The only Beatles album to occasion negative, even hostile reviews, there are few other rock records as controversial as Let It Be. First off, several facts need to be explained: although released in May 1970, this was not their final album, but was largely recorded in early 1969, way before Abbey Road. Phil Spector was enlisted in early 1970 to do ...Read MoreThe only Beatles album to occasion negative, even hostile reviews, there are few other rock records as controversial as Let It Be. First off, several facts need to be explained: although released in May 1970, this was not their final album, but was largely recorded in early 1969, way before Abbey Road. Phil Spector was enlisted in early 1970 to do some post-production mixing and overdubs, but he did not work with the band as a unit. And, although his use of strings has generated much criticism, by and large he left the original performances to stand as is: only "The Long and Winding Road" and (to a lesser degree) "Across the Universe" and "I Me Mine" get the Wall of Sound treatment. The main problem was that the material wasn't uniformly strong, and that the Beatles themselves were in fairly lousy moods due to intergroup tension. All that said, the album is, on the whole, underrated, even discounting the fact that a substandard Beatles record is better than almost any other group's best work. McCartney in particular offers several gems: the gospel-ish "Let It Be," which has some of his best lyrics; "Get Back," one of his hardest rockers; and the melodic "The Long and Winding Road," ruined by Spector's heavy-handed overdubs. The folky "Two of Us," with John and Paul harmonizing together, was also a highlight. Most of the rest of the material, by contrast, was going through the motions to some degree, although there are some good moments of straight hard rock in "I've Got a Feeling" and "Dig a Pony." As flawed and bumpy as it is, it's an album well worth having, as when the Beatles were in top form here, they were as good as ever. ~ Richie Unterberger, RoviRead Less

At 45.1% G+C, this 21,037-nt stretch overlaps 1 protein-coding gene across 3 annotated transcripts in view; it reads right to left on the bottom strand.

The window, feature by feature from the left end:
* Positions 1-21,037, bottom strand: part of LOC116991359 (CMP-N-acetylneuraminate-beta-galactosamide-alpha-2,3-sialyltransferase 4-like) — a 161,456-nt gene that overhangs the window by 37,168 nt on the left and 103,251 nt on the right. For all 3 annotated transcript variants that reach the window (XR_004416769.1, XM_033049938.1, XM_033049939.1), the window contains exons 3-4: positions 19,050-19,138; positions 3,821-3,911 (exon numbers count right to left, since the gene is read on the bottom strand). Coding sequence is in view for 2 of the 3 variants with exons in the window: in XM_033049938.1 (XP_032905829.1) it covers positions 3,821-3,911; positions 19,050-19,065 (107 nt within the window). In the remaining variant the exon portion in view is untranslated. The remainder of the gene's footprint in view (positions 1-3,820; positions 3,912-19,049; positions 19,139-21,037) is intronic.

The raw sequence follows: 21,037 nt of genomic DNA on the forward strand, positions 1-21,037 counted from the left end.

I'd never owned this album on vinyl but of course had heard most of the tracks on radio. I bought this in a recent Beatles buying spree, and while there are a couple tunes that I don't particularly like ("Dig It" is rather silly and useless, and "Maggie Mae" is incomplete and as a result disappointing), the bulk of the album has the strong tunes that the Beatles are remembered for: "Get Back", "The Long and Winding Road", and of course the title track. The tracks "Two Of Us" and "One After 909" were "new" to me, and I like them quite a bit. Overall you can't go wrong with this one, and it's absolutely necessary if you're collecting the complete Beatles CD by CD.